So much for worries that sales of Pfizer’s amyloidosis drug tafamidis might be held back by a narrow label. The product, branded Vyndaqel or Vyndamax, has blown expectations out of the water in its first full quarter on the market, vindicating Pfizer’s premium pricing strategy and putting pressure on the group’s amyloidosis rivals Alnylam and Ionis. True, the products are going after different markets: tafamidis is approved for the cardiomyopathy subtype, while Alnylam’s Onpattro and Ionis/Akcea’s Tegsedi are used in polyneuropathy patients – but the mixed phenotype is up for grabs. While tafamidis’s strong launch could indicate that it is taking market share here, it looks like the market is also expanding. Pfizer noted during today’s earnings call that diagnosis rates had risen from 1% to 4% since tafamidis’s approval in May. The company has long contended that amyloidosis is underdiagnosed, saying that wild-type disease – a space that tafamidis has to itself – could affect nearly 500,000 patients. The company noted that other rare diseases had diagnosis rates of 30-50%. If it can get close to these numbers the current sellside consensus will need an upgrade. In the nearer term, Leerink analysts believe that 2019 US sales could now hit $228-250m.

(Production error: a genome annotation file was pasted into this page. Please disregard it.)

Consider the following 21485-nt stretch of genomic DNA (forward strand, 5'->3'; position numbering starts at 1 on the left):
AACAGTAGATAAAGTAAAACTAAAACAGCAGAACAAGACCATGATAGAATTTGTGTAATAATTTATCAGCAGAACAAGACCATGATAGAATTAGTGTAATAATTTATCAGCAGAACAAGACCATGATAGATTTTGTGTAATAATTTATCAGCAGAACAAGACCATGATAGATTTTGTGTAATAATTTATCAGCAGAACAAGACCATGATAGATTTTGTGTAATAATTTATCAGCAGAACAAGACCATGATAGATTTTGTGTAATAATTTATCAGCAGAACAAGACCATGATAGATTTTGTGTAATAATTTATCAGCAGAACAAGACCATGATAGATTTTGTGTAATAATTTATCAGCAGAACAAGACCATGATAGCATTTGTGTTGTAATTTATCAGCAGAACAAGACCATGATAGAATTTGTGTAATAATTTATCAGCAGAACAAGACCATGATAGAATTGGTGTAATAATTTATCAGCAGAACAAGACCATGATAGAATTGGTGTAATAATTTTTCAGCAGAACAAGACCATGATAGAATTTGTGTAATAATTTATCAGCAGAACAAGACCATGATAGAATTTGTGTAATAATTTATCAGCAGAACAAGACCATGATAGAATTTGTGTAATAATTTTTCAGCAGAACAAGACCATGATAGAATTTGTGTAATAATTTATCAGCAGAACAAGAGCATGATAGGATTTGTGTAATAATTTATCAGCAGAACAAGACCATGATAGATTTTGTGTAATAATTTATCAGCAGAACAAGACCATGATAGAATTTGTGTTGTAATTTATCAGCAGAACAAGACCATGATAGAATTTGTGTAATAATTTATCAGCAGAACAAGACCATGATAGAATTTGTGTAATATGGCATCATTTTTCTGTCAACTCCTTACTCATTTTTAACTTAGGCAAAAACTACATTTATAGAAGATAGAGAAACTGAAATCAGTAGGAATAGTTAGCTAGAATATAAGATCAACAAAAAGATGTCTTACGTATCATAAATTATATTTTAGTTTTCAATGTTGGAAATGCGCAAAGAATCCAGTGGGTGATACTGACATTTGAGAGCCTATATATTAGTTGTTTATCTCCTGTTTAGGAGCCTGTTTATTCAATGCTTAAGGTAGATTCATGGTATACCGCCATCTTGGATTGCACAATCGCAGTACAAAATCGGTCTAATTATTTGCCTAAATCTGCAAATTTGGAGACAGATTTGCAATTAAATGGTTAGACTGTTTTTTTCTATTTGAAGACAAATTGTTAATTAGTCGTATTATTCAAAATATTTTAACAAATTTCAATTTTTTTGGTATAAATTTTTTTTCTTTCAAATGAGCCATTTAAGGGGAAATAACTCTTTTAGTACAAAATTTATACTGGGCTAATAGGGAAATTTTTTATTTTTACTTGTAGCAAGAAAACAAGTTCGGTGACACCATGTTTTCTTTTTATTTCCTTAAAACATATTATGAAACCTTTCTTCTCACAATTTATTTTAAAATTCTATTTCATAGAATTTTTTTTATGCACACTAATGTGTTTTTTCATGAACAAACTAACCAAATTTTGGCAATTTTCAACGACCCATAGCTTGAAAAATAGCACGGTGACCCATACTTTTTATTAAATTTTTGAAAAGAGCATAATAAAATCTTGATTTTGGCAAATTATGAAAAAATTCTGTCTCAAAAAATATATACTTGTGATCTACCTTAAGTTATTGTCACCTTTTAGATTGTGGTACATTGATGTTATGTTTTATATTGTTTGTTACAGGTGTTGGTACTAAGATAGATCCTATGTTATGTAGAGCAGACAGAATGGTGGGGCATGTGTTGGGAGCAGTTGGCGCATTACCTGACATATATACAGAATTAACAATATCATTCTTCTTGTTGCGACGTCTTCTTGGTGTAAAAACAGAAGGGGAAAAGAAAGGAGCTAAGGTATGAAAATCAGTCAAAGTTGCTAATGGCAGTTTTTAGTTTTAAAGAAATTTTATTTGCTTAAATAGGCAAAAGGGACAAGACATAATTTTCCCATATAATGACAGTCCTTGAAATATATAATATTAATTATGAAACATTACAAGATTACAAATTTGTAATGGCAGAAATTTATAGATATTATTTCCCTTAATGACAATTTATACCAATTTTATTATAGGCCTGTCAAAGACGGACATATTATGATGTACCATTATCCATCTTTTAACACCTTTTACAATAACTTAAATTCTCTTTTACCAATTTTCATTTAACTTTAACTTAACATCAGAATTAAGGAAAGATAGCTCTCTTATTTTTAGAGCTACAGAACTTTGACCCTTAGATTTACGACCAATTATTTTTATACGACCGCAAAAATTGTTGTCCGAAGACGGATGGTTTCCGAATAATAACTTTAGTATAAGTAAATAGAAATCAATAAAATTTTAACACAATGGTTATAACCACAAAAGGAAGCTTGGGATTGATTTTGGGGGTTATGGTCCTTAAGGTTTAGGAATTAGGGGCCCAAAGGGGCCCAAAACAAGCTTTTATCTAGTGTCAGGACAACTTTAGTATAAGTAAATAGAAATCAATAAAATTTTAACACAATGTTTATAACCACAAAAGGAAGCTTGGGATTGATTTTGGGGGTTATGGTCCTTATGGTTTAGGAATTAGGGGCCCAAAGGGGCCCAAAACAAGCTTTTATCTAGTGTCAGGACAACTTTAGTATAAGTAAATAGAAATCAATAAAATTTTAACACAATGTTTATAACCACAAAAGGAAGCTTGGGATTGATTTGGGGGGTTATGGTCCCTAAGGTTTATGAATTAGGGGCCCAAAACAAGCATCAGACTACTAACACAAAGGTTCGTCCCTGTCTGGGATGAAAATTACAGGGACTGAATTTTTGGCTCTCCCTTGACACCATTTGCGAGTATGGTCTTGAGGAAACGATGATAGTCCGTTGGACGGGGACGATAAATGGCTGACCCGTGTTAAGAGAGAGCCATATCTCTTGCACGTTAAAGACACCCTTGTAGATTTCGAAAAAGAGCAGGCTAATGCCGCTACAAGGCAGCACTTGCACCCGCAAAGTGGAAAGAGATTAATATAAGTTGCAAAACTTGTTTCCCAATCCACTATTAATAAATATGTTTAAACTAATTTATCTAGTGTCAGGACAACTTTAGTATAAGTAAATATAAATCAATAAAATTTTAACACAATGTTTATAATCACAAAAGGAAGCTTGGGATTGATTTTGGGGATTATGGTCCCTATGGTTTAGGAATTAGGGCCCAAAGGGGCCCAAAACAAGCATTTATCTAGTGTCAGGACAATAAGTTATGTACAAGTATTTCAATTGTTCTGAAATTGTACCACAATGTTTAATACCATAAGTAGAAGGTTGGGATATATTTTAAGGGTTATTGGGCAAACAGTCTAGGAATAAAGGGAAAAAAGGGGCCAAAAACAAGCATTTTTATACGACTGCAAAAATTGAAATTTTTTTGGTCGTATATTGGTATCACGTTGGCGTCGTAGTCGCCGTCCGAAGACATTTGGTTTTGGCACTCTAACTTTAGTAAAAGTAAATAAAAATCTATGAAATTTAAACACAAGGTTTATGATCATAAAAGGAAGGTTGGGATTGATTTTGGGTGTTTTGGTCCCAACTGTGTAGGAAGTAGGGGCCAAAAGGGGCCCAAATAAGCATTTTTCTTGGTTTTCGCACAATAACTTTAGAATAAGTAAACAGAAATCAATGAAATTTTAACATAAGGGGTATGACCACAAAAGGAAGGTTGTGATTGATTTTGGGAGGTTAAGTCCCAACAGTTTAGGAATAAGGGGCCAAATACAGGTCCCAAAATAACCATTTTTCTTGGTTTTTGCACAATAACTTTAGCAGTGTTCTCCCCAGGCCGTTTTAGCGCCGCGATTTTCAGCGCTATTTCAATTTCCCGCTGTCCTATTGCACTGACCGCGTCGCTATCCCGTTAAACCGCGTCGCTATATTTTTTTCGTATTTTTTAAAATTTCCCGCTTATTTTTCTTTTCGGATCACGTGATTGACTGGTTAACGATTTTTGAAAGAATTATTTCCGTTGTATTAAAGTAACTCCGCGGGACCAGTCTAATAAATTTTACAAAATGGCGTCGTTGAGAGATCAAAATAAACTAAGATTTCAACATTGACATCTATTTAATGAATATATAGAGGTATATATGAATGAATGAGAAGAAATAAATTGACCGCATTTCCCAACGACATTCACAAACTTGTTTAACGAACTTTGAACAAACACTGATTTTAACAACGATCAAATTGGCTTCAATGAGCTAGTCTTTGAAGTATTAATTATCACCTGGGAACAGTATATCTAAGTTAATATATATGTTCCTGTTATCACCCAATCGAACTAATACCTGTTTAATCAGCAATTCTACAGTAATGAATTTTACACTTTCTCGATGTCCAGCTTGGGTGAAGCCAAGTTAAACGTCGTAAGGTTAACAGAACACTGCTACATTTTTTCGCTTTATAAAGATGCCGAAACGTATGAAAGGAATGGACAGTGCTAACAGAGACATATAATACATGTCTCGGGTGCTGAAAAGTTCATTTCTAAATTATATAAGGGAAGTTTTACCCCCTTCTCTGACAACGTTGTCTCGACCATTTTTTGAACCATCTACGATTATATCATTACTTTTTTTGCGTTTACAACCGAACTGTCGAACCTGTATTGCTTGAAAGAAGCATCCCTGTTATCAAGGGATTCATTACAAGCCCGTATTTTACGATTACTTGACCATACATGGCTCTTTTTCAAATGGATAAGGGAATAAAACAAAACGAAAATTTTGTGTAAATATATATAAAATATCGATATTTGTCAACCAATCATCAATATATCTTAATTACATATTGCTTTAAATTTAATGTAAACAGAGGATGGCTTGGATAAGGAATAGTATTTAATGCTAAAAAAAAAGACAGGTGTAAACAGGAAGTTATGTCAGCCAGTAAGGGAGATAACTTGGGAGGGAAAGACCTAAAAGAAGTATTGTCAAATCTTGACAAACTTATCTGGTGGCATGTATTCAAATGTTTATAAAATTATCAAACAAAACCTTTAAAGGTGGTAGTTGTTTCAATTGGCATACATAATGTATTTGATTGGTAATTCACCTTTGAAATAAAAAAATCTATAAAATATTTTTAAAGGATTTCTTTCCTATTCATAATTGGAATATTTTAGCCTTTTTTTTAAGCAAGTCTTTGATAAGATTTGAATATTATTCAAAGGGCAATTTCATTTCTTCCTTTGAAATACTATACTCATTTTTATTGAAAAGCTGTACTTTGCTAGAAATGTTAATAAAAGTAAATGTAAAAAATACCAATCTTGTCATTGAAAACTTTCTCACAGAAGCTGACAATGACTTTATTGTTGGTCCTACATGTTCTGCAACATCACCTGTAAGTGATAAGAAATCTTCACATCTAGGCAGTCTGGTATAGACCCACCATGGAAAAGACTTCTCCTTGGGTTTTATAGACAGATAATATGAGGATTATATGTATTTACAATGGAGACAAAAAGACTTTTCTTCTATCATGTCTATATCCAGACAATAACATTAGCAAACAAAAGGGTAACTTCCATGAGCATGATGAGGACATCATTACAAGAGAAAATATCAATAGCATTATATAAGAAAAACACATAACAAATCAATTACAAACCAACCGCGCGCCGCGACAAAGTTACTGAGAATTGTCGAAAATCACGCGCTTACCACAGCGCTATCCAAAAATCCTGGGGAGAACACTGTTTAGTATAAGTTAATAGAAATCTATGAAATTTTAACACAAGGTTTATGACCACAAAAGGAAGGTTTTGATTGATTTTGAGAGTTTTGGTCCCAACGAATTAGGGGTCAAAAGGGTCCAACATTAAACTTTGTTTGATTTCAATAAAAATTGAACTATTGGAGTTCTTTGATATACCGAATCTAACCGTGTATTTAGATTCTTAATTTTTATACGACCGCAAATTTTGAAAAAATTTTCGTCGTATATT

|Expectations for marketed amyloidosis therapies|
|Q3 sales ($m)||Annual sales forecasts ($m)|
|Tafamidis||156 (79 in US)||21 (US only)||138||325||902||1,607|
|*Alnylam reports Q3 results on 31 Oct; **Akcea reports Q3 results on 5 Nov. Source: EvaluatePharma; Leerink note October 17, 2019; Evercore ISI note October 29, 2019.|